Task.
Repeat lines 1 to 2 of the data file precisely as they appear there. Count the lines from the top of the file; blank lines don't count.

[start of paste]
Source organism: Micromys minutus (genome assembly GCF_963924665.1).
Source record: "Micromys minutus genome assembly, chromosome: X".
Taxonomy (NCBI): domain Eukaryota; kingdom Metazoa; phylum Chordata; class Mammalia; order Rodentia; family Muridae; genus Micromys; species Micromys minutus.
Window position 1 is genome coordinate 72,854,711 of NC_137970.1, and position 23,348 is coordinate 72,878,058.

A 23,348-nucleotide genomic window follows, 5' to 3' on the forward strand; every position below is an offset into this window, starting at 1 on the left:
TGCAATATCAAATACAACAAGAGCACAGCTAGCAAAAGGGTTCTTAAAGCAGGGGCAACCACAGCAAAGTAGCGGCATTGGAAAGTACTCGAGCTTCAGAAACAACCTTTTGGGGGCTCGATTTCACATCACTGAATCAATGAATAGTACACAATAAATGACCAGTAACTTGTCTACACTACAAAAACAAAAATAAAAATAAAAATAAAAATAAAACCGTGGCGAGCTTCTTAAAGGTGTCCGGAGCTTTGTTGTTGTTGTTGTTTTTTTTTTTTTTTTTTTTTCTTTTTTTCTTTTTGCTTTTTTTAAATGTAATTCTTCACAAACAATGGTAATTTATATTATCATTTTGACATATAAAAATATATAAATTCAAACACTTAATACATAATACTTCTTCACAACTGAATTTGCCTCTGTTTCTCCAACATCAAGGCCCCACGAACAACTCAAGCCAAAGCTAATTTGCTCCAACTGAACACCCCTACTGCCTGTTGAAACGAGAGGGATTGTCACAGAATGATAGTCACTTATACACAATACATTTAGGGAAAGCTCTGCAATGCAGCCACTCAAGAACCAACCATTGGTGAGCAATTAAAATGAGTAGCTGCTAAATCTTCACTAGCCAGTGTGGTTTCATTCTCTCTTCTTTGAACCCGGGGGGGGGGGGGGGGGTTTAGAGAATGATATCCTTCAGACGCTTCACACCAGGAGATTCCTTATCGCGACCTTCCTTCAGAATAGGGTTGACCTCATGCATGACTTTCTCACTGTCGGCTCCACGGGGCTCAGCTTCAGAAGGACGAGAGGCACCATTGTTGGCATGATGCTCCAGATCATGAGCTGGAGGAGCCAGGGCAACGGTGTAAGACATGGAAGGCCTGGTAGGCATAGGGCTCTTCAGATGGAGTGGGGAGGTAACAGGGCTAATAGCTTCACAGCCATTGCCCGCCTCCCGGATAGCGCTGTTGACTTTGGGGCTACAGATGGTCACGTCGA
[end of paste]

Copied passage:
Source organism: Micromys minutus (genome assembly GCF_963924665.1).
Source record: "Micromys minutus genome assembly, chromosome: X".